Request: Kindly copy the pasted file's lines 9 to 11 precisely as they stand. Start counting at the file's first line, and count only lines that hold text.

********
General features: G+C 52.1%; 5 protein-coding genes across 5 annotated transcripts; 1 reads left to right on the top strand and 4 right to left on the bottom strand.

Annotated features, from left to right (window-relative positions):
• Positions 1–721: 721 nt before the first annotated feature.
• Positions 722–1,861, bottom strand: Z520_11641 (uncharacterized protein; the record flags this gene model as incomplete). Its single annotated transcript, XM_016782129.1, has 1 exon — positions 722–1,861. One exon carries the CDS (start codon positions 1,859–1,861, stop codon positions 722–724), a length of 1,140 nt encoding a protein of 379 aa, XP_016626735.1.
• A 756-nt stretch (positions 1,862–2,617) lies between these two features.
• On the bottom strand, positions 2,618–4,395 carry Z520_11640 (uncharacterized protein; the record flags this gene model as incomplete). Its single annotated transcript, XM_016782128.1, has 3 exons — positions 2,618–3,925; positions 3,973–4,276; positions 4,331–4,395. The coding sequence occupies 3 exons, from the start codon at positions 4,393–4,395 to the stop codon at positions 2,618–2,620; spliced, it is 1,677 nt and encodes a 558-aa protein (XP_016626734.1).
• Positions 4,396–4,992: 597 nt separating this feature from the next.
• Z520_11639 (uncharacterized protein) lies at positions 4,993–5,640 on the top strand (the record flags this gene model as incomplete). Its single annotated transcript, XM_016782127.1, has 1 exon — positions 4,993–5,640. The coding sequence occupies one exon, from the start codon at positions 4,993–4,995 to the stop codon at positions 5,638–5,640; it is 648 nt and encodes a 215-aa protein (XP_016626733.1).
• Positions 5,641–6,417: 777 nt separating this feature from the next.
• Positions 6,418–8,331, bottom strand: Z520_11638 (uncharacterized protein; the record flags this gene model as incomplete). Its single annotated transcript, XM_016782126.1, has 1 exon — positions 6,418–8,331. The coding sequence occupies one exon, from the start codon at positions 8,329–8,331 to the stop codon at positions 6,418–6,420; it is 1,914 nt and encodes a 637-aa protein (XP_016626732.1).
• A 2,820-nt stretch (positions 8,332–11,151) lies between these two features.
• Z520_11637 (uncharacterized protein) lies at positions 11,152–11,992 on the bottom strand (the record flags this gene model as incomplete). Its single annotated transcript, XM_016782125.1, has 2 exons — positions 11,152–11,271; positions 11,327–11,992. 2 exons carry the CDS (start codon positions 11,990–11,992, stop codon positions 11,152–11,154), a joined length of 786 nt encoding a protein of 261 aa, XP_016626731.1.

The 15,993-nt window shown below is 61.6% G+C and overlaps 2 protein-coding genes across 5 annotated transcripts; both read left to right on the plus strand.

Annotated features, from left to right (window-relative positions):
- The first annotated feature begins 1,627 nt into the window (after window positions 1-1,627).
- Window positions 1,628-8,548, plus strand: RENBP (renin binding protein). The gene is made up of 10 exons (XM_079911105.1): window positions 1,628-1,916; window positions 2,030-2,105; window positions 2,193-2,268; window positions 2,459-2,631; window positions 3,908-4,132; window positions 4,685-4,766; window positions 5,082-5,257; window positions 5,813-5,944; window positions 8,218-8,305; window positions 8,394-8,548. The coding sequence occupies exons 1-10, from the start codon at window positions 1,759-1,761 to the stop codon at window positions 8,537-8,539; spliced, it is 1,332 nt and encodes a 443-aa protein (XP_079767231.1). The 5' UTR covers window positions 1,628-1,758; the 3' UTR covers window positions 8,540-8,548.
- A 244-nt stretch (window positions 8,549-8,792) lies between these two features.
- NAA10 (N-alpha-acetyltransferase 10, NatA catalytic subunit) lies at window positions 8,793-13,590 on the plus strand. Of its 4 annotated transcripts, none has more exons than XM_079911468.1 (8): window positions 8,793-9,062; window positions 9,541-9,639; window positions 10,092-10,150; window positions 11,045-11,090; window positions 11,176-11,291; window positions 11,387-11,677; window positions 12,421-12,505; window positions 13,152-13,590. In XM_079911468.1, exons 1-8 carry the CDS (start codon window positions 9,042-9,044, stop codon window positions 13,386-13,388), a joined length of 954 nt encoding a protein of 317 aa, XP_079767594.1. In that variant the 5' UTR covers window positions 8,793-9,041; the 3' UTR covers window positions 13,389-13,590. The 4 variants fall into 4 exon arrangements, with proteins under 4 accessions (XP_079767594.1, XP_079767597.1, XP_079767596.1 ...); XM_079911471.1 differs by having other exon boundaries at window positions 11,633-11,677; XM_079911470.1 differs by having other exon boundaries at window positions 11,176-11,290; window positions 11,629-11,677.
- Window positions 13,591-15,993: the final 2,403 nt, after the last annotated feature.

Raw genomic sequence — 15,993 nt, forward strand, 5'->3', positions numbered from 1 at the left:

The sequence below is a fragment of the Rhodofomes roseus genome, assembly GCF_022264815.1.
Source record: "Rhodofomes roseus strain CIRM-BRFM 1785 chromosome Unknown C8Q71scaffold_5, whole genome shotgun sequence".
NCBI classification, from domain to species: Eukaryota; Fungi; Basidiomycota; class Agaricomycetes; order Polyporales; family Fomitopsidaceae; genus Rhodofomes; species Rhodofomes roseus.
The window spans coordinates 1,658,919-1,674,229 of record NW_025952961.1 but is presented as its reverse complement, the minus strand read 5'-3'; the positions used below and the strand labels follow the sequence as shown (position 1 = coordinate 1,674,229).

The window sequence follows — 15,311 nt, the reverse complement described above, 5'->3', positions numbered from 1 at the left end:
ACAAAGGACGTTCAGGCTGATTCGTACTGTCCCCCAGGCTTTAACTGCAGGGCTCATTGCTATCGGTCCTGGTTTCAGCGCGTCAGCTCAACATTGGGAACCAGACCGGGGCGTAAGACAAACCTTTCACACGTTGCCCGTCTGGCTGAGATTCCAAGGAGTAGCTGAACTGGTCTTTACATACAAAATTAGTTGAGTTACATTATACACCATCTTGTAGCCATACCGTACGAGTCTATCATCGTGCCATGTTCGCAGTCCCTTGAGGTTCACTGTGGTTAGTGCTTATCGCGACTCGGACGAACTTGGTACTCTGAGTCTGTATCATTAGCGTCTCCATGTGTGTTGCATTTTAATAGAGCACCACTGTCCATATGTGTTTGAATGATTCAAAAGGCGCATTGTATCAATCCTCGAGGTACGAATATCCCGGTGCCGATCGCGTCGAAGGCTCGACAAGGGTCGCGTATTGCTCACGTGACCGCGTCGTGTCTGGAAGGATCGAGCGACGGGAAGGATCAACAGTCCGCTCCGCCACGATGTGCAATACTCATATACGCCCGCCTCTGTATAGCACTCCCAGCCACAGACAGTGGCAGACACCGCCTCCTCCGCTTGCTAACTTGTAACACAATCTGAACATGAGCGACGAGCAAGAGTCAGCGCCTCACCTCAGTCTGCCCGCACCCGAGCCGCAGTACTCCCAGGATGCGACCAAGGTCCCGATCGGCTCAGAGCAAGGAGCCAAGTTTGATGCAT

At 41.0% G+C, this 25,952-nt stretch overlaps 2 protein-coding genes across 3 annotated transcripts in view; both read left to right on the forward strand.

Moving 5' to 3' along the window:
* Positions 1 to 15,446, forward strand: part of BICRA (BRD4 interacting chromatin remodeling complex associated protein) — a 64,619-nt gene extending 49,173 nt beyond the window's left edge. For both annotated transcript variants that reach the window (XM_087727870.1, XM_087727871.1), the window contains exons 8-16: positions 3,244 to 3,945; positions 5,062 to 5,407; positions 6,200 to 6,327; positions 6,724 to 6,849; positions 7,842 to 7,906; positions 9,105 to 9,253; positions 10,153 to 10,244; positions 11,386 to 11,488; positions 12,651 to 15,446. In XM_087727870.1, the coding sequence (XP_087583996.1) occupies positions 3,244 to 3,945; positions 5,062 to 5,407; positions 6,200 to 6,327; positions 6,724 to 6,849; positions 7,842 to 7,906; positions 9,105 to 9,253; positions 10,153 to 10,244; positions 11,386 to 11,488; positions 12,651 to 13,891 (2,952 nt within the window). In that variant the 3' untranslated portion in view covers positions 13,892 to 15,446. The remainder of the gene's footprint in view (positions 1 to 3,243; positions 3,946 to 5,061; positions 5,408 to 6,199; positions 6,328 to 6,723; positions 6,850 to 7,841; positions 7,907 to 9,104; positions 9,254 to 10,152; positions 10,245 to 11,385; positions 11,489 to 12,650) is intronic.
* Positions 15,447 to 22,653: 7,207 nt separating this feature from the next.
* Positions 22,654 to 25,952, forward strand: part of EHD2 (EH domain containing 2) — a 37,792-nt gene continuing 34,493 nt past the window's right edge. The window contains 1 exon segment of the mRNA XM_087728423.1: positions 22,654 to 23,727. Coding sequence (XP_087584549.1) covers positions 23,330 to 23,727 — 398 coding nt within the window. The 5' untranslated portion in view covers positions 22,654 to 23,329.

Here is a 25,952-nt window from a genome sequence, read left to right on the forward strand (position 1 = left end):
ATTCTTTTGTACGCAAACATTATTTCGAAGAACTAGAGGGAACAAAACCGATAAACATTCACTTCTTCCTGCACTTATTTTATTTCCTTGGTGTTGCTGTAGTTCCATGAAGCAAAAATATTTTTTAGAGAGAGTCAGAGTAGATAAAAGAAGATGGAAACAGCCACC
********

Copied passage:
• Positions 5,641–6,417: 777 nt separating this feature from the next.
• Positions 6,418–8,331, bottom strand: Z520_11638 (uncharacterized protein; the record flags this gene model as incomplete). Its single annotated transcript, XM_016782126.1, has 1 exon — positions 6,418–8,331. The coding sequence occupies one exon, from the start codon at positions 8,329–8,331 to the stop codon at positions 6,418–6,420; it is 1,914 nt and encodes a 637-aa protein (XP_016626732.1).
• A 2,820-nt stretch (positions 8,332–11,151) lies between these two features.